Since the independence of Azerbaijan in 1991, the Azerbaijani government has taken drastic measures to preserve the environment of Azerbaijan. But national protection of the environment started to truly improve after 2001 when the state budget increased due to new revenues provided by the Baku-Tbilisi-Ceyhan pipeline. Within four years protected areas doubled and now make up eight percent of the country's territory. Since 2001 the government has set up seven large reserves and almost doubled the sector of the budget earmarked for environmental protection.
Azerbaijan is home to a vast variety of landscapes. Over half of Azerbaijan's land mass consists of mountain ridges, crests, yailas, and plateaus which rise up to hypsometric levels of 400–1000 meters (including the Middle and Lower lowlands), in some places (Talis, Jeyranchol-Ajinohur and Langabiz-Alat foreranges) up to 100–120 meters, and others from 0–50 meters and up (Qobustan, Absheron). The rest of Azerbaijan's terrain consist of plains and lowlands. Hypsometric marks within the Caucasus region vary from about −28 meters at the Caspian Sea shoreline up to 4,466 meters (Bazardüzü peak).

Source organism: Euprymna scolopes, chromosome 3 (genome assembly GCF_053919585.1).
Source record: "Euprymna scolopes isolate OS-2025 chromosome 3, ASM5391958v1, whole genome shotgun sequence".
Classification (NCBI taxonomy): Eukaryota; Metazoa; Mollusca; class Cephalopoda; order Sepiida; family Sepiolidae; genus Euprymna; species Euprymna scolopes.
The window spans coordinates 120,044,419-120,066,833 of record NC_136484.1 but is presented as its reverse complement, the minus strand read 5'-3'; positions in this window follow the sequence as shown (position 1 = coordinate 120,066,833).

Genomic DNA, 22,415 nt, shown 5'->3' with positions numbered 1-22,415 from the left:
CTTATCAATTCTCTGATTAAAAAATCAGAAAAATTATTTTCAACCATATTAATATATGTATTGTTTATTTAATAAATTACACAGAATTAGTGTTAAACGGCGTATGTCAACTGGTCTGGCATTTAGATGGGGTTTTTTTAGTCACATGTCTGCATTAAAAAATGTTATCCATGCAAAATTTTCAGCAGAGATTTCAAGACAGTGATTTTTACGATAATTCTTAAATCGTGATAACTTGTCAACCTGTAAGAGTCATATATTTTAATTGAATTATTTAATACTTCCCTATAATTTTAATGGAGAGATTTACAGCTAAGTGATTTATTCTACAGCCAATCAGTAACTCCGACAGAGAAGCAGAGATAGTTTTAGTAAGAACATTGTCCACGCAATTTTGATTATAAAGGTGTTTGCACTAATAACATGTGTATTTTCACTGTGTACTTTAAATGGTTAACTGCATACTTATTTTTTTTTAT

The formation of climate in Azerbaijan is influenced particularly by cold arctic air masses of Scandinavian anticyclone, temperate of Siberian anticyclone, and Central Asian anticyclone. Azerbaijan's diverse landscape affects the ways air masses enter the country. The Greater Caucasus protects the country from direct influences of cold air masses coming from the north. That leads to the formation of subtropical climate on most foothills and plains of the country. Meanwhile, plains and foothills are characterized by high solar radiation rates.
9 out of 11 existing climate zones are present in Azerbaijan. Both the absolute minimum temperature ( −33 °C/−27.4 °F ) and the absolute maximum temperature ( 46 °C/114.8 °F ) were observed in Julfa and Ordubad. The maximum annual precipitation falls in Lankaran (1,600 to 1,800 mm) and the minimum in Absheron (200 to 350 mm).
Rivers and lakes form the principal part of the water systems of Azerbaijan, they were formed over a long geological timeframe and changed significantly throughout that period. This is particularly evidenced by remnants of ancient rivers found throughout the country. The country's water systems are continually changing under the influence of natural forces and human introduced industrial activities. Artificial rivers (canals) and ponds are a part of Azerbaijan's water systems. From the water supply point, Azerbaijan is below the average in the world with approximately 100,000 m³/year of water per km². All big water reservoirs are built on Kur. The hydrography of Azerbaijan basically belongs to the Caspian Sea basin.